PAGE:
Wednesday, September 3, 2014

Small Towns With Big Stories

I’m blogging today about small towns and why I set my books in them. Some folks believe nothing interesting ever happens in small towns. Not true! I don’t know what those readers call interesting, but let me assure you, small towns can be fantastic fodder for all genres of fiction. Mysteries, hot romances, sweet romances, thrillers, romantic suspense...small towns can have it all. Sure, big cities have a larger scope, more places for mysteries and romances to occur. But I write about what is familiar to me. It’s easier and a lot of fun. I believe writing should be fun, as well as satisfying. I enjoy reading about big cities and foreign locales, historical as well as contemporary, but I’m much more comfortable writing about the small towns in my imagination.

In a tight-knit community, people are often privy to their neighbors’ personal life. And if neighbors know each other that well, chances are there’s an active gossip hotline. That kind of closeness can be a good thing...or not so good, depending on what genre the writer chooses to write. Follow me so far? Getting any ideas yet?

If you need a little mystery or suspense, consider the fact that illicit affairs might be difficult to keep secret in a small community. A moral slip-up of any kind would be a disaster of deadly proportions if discovered. And what about the stranger who moves into town? Is he/she someone you can trust? Suspicion is contagious and folks in older, established communities tend to look after each other. Nosy? You betcha! But there’s usually a good reason. What about that staid businessman who’s lived in the neighborhood for years? What goes on behind the closed doors of his home that suddenly causes his wife to become a recluse? Does their neighbor notice something out of the ordinary and investigate or report it to the police? And what if there’s a bad cop on the police force? Stuff happens, folks. Small town citizens are human. They have flaws and secrets to hide, as well as dreams to pursue. More fodder for the writer’s imagination.

On the positive side, good deeds done by well-meaning citizens are always recognized and praised by the town council. Local newspapers spread good news through the community on a regular basis - often for free - with an attitude of love thy neighbor. Town folks give pats on the back and high fives when meeting each other in the local café or market. Churches hold festivals and town celebrations for the entire community to enjoy. Kids ride their bikes around the neighborhood without fear of being harmed. Folks are genuinely concerned when a neighbor needs help, and never hesitate to offer a lending hand. A small town takes care of its own. And if the community has been around for a long, long time, the town’s past history often holds secrets and surprises that could stir up a hornets’ nest, if discovered. Old friendships turn into love affairs after a small town class reunion. New loves can blossom when an unlikely pair meet under unusual circumstances. You see what I’m sayin’? Fodder for fiction and very likely close to real-life.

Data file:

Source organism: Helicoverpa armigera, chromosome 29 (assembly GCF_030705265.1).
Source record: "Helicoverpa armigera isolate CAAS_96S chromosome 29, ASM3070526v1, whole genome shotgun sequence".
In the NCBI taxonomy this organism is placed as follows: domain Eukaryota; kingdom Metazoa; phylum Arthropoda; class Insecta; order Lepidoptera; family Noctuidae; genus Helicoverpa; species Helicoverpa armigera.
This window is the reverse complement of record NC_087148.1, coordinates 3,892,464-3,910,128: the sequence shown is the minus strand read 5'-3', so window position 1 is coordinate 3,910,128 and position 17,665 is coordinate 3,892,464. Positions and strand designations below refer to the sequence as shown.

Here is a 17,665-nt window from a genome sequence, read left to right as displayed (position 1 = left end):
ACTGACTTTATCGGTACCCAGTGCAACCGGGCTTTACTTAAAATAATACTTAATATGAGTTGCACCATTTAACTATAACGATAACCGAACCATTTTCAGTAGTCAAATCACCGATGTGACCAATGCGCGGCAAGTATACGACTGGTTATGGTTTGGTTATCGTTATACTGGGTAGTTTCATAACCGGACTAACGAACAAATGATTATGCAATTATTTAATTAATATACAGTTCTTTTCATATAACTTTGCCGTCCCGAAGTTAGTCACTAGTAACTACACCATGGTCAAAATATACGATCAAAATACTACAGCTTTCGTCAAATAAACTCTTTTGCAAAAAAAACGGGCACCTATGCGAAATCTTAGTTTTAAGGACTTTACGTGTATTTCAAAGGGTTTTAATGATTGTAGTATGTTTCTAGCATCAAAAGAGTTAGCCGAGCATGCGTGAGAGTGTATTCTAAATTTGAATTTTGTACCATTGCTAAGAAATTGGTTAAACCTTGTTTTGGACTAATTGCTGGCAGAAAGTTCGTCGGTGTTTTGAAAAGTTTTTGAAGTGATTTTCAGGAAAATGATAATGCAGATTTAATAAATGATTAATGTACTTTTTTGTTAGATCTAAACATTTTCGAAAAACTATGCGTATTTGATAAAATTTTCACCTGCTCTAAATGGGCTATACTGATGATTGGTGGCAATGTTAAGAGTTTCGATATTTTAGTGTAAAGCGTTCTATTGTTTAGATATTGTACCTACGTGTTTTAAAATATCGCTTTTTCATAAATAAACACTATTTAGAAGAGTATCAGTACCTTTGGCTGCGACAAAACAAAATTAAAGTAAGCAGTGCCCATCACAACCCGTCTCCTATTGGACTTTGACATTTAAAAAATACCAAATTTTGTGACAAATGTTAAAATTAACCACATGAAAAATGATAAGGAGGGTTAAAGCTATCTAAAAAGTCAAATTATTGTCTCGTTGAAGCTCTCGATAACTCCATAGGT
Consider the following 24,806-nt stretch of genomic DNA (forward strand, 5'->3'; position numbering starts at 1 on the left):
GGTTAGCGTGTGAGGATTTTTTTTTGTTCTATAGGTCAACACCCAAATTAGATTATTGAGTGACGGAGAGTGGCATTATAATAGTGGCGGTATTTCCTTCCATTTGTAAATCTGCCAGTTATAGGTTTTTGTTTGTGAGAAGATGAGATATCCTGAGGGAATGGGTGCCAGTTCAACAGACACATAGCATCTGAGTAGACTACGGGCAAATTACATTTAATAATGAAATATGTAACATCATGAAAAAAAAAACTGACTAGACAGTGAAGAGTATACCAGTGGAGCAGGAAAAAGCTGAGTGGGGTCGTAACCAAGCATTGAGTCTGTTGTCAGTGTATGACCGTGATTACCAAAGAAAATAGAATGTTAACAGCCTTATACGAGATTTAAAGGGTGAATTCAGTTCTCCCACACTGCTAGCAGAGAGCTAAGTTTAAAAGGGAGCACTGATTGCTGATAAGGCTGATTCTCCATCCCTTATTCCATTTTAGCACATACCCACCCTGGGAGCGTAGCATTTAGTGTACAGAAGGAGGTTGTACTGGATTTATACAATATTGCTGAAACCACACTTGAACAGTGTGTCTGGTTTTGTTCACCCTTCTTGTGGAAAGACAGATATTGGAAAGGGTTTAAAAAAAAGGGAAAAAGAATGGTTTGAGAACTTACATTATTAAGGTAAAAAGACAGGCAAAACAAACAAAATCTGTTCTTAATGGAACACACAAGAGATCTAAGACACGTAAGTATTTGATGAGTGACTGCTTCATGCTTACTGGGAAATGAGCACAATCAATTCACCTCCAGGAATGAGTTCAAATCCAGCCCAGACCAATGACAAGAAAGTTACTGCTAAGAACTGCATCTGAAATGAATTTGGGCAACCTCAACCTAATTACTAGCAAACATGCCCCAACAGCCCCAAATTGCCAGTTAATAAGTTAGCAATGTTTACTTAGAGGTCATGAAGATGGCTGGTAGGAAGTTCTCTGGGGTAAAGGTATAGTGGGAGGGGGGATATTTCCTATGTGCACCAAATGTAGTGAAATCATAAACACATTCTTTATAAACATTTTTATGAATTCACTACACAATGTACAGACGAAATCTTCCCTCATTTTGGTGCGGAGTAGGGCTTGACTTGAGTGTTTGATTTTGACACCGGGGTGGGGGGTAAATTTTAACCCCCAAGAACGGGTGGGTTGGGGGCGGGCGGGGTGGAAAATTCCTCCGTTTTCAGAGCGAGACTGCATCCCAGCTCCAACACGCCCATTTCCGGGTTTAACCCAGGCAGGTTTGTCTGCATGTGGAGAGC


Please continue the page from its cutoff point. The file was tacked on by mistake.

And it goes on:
Romance writer Robyn Carr sets her terrific VIRGIN RIVER series in a small mountain community in Northern California and her THUNDER POINT series in a similar Oregon region. For another intriguing small town mystery series, read Susan Wittig Albert’s CHINA BAYLES series, set in the fictional town of Pecan Springs, Texas. Susan Mallery writes a compelling FOOL’S GOLD series that’s a must read. And the list goes on.

What are some of your favorite books with small town settings? Why? What draws you to them? I’d love to read your comments. And while you’re thinking about your answers, I’ll share a couple of regional recipes from my small town memories. Please remember, they come with NO guarantee. The recipes, I mean. 


1 ½ cup yellow cornmeal 1 tsp. salt
½ cup flour ½ tsp. baking soda
1 tsp. baking powder 1 egg
2/3 cup buttermilk

Sift together dry ingredients. Add egg and buttermilk and beat well. Pour into greased and floured pan (Mama always used a pie pan) and bake in moderate (350*) oven 25-30 minutes or until brown on top. Slice and serve hot, slathered with butter. Yum!


1 pound fresh okra 2 cups self-rising flour
½ tsp. salt vegetable oil for frying
1 ½ cups buttermilk

Wash okra and drain well. Remove tips and stem ends, cut into 1” slices. Sprinkle with salt. Add buttermilk, stirring until coated. Let stand 15 minutes. Drain okra well and dredge in flour. Deep-fry in hot oil (375*) until golden brown. Drain on paper towels. Enjoy! (I know, I know. Not everyone likes okra.)


Mix as crust: 1 ½ cups flour, 1 ½ stick margarine, then add ½ cup chopped pecans. Press in bottom of 9x13 baking pan and bake at 350* for 10-12 minutes until brown.

Filling: Mix well 1 softened, large cream cheese, 1 cup powdered sugar, 1 cup whipped topping. Spread on cooled crust.

Mix 2 pkgs. Instant Lemon Pudding with 3 cups milk until thick. Spread over cream cheese mixture. Top with more whipped topping and sprinkle with chopped nuts. Chill before serving.

NOTE: To make MISSISSIPPI MUD, substitute Instant Chocolate Pudding for the Lemon Pudding. Both are scrumptious!

Now see what everyone participating in the Insecure Writer's Support Group hop has to say!

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